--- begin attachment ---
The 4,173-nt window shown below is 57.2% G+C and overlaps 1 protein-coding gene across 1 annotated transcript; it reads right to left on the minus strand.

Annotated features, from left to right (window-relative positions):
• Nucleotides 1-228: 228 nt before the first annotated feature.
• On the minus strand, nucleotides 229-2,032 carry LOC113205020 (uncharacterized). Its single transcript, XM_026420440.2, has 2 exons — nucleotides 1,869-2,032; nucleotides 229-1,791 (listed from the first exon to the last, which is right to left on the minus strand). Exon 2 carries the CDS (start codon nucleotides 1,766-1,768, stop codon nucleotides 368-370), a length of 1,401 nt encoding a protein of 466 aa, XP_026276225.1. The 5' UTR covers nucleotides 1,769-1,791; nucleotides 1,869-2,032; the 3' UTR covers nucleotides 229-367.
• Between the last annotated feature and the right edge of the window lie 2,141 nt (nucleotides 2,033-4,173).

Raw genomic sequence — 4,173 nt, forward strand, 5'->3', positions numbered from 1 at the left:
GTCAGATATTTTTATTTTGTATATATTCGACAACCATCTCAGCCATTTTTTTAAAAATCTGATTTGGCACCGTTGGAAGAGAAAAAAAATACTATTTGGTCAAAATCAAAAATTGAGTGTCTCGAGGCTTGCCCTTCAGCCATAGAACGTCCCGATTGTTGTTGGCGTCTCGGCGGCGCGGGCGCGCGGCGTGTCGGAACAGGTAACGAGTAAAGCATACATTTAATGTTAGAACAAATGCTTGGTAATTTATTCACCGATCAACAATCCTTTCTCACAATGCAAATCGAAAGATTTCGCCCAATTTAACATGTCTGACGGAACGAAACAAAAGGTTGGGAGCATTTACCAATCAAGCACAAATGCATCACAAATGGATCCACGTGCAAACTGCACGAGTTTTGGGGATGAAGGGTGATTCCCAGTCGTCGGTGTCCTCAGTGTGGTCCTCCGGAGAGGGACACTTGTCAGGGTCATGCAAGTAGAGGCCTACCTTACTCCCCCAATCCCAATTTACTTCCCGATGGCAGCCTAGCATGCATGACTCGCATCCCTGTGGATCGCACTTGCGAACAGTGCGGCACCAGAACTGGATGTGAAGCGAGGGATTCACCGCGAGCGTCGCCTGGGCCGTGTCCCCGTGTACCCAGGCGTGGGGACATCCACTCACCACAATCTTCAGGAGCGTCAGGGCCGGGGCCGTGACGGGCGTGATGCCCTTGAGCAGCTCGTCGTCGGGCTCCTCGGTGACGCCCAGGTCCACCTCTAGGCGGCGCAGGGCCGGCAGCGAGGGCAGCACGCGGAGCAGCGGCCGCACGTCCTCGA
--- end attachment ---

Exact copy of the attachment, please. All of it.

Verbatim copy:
The 4,173-nt window shown below is 57.2% G+C and overlaps 1 protein-coding gene across 1 annotated transcript; it reads right to left on the minus strand.

Annotated features, from left to right (window-relative positions):
• Nucleotides 1-228: 228 nt before the first annotated feature.
• On the minus strand, nucleotides 229-2,032 carry LOC113205020 (uncharacterized). Its single transcript, XM_026420440.2, has 2 exons — nucleotides 1,869-2,032; nucleotides 229-1,791 (listed from the first exon to the last, which is right to left on the minus strand). Exon 2 carries the CDS (start codon nucleotides 1,766-1,768, stop codon nucleotides 368-370), a length of 1,401 nt encoding a protein of 466 aa, XP_026276225.1. The 5' UTR covers nucleotides 1,769-1,791; nucleotides 1,869-2,032; the 3' UTR covers nucleotides 229-367.
• Between the last annotated feature and the right edge of the window lie 2,141 nt (nucleotides 2,033-4,173).

Raw genomic sequence — 4,173 nt, forward strand, 5'->3', positions numbered from 1 at the left:
GTCAGATATTTTTATTTTGTATATATTCGACAACCATCTCAGCCATTTTTTTAAAAATCTGATTTGGCACCGTTGGAAGAGAAAAAAAATACTATTTGGTCAAAATCAAAAATTGAGTGTCTCGAGGCTTGCCCTTCAGCCATAGAACGTCCCGATTGTTGTTGGCGTCTCGGCGGCGCGGGCGCGCGGCGTGTCGGAACAGGTAACGAGTAAAGCATACATTTAATGTTAGAACAAATGCTTGGTAATTTATTCACCGATCAACAATCCTTTCTCACAATGCAAATCGAAAGATTTCGCCCAATTTAACATGTCTGACGGAACGAAACAAAAGGTTGGGAGCATTTACCAATCAAGCACAAATGCATCACAAATGGATCCACGTGCAAACTGCACGAGTTTTGGGGATGAAGGGTGATTCCCAGTCGTCGGTGTCCTCAGTGTGGTCCTCCGGAGAGGGACACTTGTCAGGGTCATGCAAGTAGAGGCCTACCTTACTCCCCCAATCCCAATTTACTTCCCGATGGCAGCCTAGCATGCATGACTCGCATCCCTGTGGATCGCACTTGCGAACAGTGCGGCACCAGAACTGGATGTGAAGCGAGGGATTCACCGCGAGCGTCGCCTGGGCCGTGTCCCCGTGTACCCAGGCGTGGGGACATCCACTCACCACAATCTTCAGGAGCGTCAGGGCCGGGGCCGTGACGGGCGTGATGCCCTTGAGCAGCTCGTCGTCGGGCTCCTCGGTGACGCCCAGGTCCACCTCTAGGCGGCGCAGGGCCGGCAGCGAGGGCAGCACGCGGAGCAGCGGCCGCACGTCCTCGA